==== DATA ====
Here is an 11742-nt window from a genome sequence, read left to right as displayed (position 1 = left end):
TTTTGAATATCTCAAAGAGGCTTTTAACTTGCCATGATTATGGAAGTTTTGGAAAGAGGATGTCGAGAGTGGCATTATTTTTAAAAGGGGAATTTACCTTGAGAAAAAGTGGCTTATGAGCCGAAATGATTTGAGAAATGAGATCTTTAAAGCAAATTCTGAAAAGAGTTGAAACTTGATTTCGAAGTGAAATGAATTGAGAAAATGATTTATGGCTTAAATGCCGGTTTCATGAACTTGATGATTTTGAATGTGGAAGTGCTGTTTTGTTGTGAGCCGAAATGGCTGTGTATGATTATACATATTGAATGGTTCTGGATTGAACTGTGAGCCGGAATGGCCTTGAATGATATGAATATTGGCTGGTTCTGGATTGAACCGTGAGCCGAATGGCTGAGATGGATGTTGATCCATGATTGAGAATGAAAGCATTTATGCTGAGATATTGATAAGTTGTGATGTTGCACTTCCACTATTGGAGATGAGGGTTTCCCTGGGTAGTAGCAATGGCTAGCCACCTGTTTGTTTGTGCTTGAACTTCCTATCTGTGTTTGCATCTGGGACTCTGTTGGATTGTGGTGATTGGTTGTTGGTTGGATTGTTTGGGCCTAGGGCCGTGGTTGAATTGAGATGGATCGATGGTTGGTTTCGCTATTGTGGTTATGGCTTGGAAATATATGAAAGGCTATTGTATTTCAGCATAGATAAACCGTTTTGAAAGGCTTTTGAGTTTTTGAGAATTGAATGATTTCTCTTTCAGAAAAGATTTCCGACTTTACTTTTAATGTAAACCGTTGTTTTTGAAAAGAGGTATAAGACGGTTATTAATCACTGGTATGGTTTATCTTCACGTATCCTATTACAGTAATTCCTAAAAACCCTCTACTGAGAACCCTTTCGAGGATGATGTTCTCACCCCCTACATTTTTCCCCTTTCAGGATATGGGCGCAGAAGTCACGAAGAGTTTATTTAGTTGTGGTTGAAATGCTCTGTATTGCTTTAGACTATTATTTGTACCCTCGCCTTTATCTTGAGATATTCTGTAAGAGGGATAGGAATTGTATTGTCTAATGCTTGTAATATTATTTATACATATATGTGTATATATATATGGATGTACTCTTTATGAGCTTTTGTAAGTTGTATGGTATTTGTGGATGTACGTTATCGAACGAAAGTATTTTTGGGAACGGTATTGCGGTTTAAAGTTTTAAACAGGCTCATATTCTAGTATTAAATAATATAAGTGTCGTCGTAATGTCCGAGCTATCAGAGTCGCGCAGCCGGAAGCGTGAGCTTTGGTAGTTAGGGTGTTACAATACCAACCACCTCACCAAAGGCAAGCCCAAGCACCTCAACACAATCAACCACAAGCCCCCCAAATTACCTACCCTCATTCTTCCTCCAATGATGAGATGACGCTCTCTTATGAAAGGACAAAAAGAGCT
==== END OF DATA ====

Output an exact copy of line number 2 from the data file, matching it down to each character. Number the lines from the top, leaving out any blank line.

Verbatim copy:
TTTTGAATATCTCAAAGAGGCTTTTAACTTGCCATGATTATGGAAGTTTTGGAAAGAGGATGTCGAGAGTGGCATTATTTTTAAAAGGGGAATTTACCTTGAGAAAAAGTGGCTTATGAGCCGAAATGATTTGAGAAATGAGATCTTTAAAGCAAATTCTGAAAAGAGTTGAAACTTGATTTCGAAGTGAAATGAATTGAGAAAATGATTTATGGCTTAAATGCCGGTTTCATGAACTTGATGATTTTGAATGTGGAAGTGCTGTTTTGTTGTGAGCCGAAATGGCTGTGTATGATTATACATATTGAATGGTTCTGGATTGAACTGTGAGCCGGAATGGCCTTGAATGATATGAATATTGGCTGGTTCTGGATTGAACCGTGAGCCGAATGGCTGAGATGGATGTTGATCCATGATTGAGAATGAAAGCATTTATGCTGAGATATTGATAAGTTGTGATGTTGCACTTCCACTATTGGAGATGAGGGTTTCCCTGGGTAGTAGCAATGGCTAGCCACCTGTTTGTTTGTGCTTGAACTTCCTATCTGTGTTTGCATCTGGGACTCTGTTGGATTGTGGTGATTGGTTGTTGGTTGGATTGTTTGGGCCTAGGGCCGTGGTTGAATTGAGATGGATCGATGGTTGGTTTCGCTATTGTGGTTATGGCTTGGAAATATATGAAAGGCTATTGTATTTCAGCATAGATAAACCGTTTTGAAAGGCTTTTGAGTTTTTGAGAATTGAATGATTTCTCTTTCAGAAAAGATTTCCGACTTTACTTTTAATGTAAACCGTTGTTTTTGAAAAGAGGTATAAGACGGTTATTAATCACTGGTATGGTTTATCTTCACGTATCCTATTACAGTAATTCCTAAAAACCCTCTACTGAGAACCCTTTCGAGGATGATGTTCTCACCCCCTACATTTTTCCCCTTTCAGGATATGGGCGCAGAAGTCACGAAGAGTTTATTTAGTTGTGGTTGAAATGCTCTGTATTGCTTTAGACTATTATTTGTACCCTCGCCTTTATCTTGAGATATTCTGTAAGAGGGATAGGAATTGTATTGTCTAATGCTTGTAATATTATTTATACATATATGTGTATATATATATGGATGTACTCTTTATGAGCTTTTGTAAGTTGTATGGTATTTGTGGATGTACGTTATCGAACGAAAGTATTTTTGGGAACGGTATTGCGGTTTAAAGTTTTAAACAGGCTCATATTCTAGTATTAAATAATATAAGTGTCGTCGTAATGTCCGAGCTATCAGAGTCGCGCAGCCGGAAGCGTGAGCTTTGGTAGTTAGGGTGTTACAATACCAACCACCTCACCAAAGGCAAGCCCAAGCACCTCAACACAATCAACCACAAGCCCCCCAAATTACCTACCCTCATTCTTCCTCCAATGATGAGATGACGCTCTCTTATGAAAGGACAAAAAGAGCT